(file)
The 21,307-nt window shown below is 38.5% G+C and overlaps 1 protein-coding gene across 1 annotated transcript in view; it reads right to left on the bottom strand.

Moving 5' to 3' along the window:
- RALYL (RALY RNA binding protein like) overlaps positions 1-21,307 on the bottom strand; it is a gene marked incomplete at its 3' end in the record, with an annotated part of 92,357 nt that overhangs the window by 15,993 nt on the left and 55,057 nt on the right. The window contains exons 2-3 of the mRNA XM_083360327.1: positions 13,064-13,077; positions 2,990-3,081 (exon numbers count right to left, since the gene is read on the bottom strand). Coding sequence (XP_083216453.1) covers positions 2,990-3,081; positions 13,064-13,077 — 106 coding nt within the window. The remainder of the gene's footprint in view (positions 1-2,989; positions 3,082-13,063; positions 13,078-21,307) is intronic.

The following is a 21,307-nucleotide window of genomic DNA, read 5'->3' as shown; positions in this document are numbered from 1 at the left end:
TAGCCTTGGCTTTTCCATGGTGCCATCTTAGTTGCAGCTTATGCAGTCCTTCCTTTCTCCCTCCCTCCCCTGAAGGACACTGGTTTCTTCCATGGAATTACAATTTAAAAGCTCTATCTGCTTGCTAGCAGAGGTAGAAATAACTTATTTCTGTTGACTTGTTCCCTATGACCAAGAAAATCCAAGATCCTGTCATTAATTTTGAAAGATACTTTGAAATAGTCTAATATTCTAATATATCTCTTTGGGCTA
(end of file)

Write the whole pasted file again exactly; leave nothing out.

The 21,307-nt window shown below is 38.5% G+C and overlaps 1 protein-coding gene across 1 annotated transcript in view; it reads right to left on the bottom strand.

Moving 5' to 3' along the window:
- RALYL (RALY RNA binding protein like) overlaps positions 1-21,307 on the bottom strand; it is a gene marked incomplete at its 3' end in the record, with an annotated part of 92,357 nt that overhangs the window by 15,993 nt on the left and 55,057 nt on the right. The window contains exons 2-3 of the mRNA XM_083360327.1: positions 13,064-13,077; positions 2,990-3,081 (exon numbers count right to left, since the gene is read on the bottom strand). Coding sequence (XP_083216453.1) covers positions 2,990-3,081; positions 13,064-13,077 — 106 coding nt within the window. The remainder of the gene's footprint in view (positions 1-2,989; positions 3,082-13,063; positions 13,078-21,307) is intronic.

The following is a 21,307-nucleotide window of genomic DNA, read 5'->3' as shown; positions in this document are numbered from 1 at the left end:
TAGCCTTGGCTTTTCCATGGTGCCATCTTAGTTGCAGCTTATGCAGTCCTTCCTTTCTCCCTCCCTCCCCTGAAGGACACTGGTTTCTTCCATGGAATTACAATTTAAAAGCTCTATCTGCTTGCTAGCAGAGGTAGAAATAACTTATTTCTGTTGACTTGTTCCCTATGACCAAGAAAATCCAAGATCCTGTCATTAATTTTGAAAGATACTTTGAAATAGTCTAATATTCTAATATATCTCTTTGGGCTA